Criminal Defense and Record Sealing
- Immediate attention to your case
- Careful follow-up after acquittal or sentencing
- Advice regarding:
- Sex Offender Registration;
- Effect of conviction on voting and other civil rights;
- Restrictions on firearm/weapon possession because of convictions;
- Record sealing when allowed;
- Updating/correcting arrest records;
- Criminal case Opinion/explanation letters for client use with employers or other interested parties.
Most of us, including most of my clients, do not encourage or want criminal conduct in our community. However, I do strongly believe in and support the rights of persons accused of crime. Those rights are critical for our freedom. And sometimes we as a society over-react in our efforts to solve societal problems, by passing more and more criminal laws. Whether by trial, raising evidentiary legal questions, or seeking the least onerous sentence available, I strive to protect my clients’ interests.
If you are under investigation or have been arrested for a crime, you can contact me by phone at (970) 224-9281. If you are arrested on a weekend or there is other urgent need to speak with an attorney, I can be reached at that phone number evenings and weekends. I strongly encourage you to talk with an attorney before meeting voluntarily with the police or making any admissions. It may be too late afterwards to ask what your rights are, or what the best course of action is.
As an attorney, I can visit a client in jail without having to wait for public visiting hours, and can help that client get through the uncertainty and fear they may be experiencing. In Larimer County, bond is set on new arrests in court hearings held at 1:30 p.m. Monday through Friday, except for holidays. (Some bonds on less serious cases are set at night and over the weekend by pre-trial services “bond commissioners”). So a Friday night arrest can result in an uncomfortably long weekend in jail. The Larimer County Detention Center is pretty good as jails go, but it is still jail.
I have handled most types of criminal charges, representing clients in courts throughout northern Colorado and Denver. I am also experienced in dealing with legal matters relating to firearms. I have dealt with a variety of federal and state authorities including the FBI, DEA, ATF, local police, Dept. of Human Services, U. S. Attorneys, and County District Attorneys. I have seven years experience myself as an assistant District Attorney.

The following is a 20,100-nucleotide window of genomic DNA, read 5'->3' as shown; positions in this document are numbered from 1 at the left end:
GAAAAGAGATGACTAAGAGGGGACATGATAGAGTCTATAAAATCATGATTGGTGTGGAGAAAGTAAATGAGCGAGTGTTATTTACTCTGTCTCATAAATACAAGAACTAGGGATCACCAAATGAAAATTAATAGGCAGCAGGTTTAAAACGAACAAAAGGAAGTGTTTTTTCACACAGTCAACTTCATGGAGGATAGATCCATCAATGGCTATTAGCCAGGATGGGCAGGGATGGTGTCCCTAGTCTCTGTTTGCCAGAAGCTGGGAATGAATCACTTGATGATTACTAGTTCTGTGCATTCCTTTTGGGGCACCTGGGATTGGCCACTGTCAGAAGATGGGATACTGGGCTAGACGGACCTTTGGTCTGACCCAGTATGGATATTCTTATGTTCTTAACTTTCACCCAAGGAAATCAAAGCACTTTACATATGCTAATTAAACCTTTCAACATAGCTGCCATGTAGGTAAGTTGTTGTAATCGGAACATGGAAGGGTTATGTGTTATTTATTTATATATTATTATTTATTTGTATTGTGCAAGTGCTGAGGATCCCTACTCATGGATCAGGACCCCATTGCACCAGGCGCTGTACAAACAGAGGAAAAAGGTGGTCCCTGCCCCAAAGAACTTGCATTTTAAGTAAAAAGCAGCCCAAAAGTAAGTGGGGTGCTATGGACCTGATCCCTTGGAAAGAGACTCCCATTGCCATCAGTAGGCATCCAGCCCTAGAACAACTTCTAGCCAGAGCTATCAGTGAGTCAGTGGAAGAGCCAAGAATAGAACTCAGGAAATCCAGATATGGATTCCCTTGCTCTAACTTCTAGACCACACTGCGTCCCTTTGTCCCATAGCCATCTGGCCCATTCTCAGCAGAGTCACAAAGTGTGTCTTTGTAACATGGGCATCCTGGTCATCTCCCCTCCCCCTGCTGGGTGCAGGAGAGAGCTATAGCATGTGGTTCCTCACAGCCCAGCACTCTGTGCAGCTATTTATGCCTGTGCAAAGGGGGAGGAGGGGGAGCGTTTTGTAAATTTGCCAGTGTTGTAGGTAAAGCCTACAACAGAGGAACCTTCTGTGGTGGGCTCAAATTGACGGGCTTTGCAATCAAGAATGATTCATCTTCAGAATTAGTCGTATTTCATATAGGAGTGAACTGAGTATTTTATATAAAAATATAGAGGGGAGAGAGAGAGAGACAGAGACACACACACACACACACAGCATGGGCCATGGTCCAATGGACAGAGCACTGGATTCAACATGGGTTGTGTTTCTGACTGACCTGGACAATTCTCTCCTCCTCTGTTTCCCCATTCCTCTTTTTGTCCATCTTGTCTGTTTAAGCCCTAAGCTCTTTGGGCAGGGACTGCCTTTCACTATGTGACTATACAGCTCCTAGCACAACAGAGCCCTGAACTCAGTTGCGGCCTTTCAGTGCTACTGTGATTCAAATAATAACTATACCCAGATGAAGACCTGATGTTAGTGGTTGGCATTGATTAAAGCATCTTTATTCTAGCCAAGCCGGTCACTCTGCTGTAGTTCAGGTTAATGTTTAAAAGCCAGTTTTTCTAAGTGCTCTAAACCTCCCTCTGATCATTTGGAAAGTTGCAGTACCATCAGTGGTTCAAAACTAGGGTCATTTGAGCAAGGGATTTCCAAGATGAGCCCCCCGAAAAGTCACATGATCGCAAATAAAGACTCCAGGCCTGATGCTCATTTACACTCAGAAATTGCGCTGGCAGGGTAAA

Unlike many attorneys, I also include in my representation the important step of seeing that state criminal/arrest records are correctly updated upon completion of the court case. The initial arrest record only shows the criminal charge filed at the time of the arrest. These are not the same as the court records, and sometimes are not automatically or correctly updated with the favorable or less serious outcome of the court case. And arrest records were generally not automatically updated at all for arrests before 2003 or so. These records are now available online to the public for a small fee. Proper updating can ensure that future checks by potential employers or police will show the actual outcome of the case when charges have been dropped or significantly reduced, the defendant is found not-guilty, or charges are dismissed after completion of a deferred sentence.
While not technically an “appeal”, Colorado criminal rules also allow for a request for sentence reconsideration, if not waived in a plea agreement. That request generally has to be filed within 126 days from the date of the court hearing where the sentence was imposed. SO DO NOT DELAY in talking with an attorney about that possible option. There are some possibilities for sentence modification after 126 days, if your original sentence included probation or a deferred sentence, or if you filed an appeal of your conviction.
Sex Offender Registration
I assist clients in petitioning to end the requirement to register as a sex offender, when that is allowed by law for certain less serious offenses. Please note that the registration requirement does not end automatically just because the five- or ten-year minimum period has elapsed.
ALSO, even if the Court in which you were found guilty allows you to stop registering, as the law now stands in Colorado and most other states you must keep registering if you live in another state, or start registering again if you move to a different state. To be permitted to stop registering, you also have to follow the laws of the state in which you now live.
Effect of Criminal Convictions on Voting Rights, Resident Alien/Immigration Status, and other Civil Rights
I help clients understand the effect of various types of criminal convictions on their voting rights, other civil rights, employment opportunities, and the like.
In Colorado, convicted felons can vote unless they are still serving time in prison or are on parole. BUT each state has its own laws on felons and voting rights. Some states never let a convicted felon vote again, and some require the passage of a certain amount of time after a sentence is completed before voting rights are restored.
If you are in the United States as a resident alien, foreign student, or you are otherwise not a citizen, it is critical that you speak with an attorney if you are charged with any crime, even a misdemeanor offense. U.S. immigration laws are very complex (I often consult expert immigration attorneys myself), and a criminal conviction or even a deferred sentence, can carry serious immigration consequences that you may not realize apply.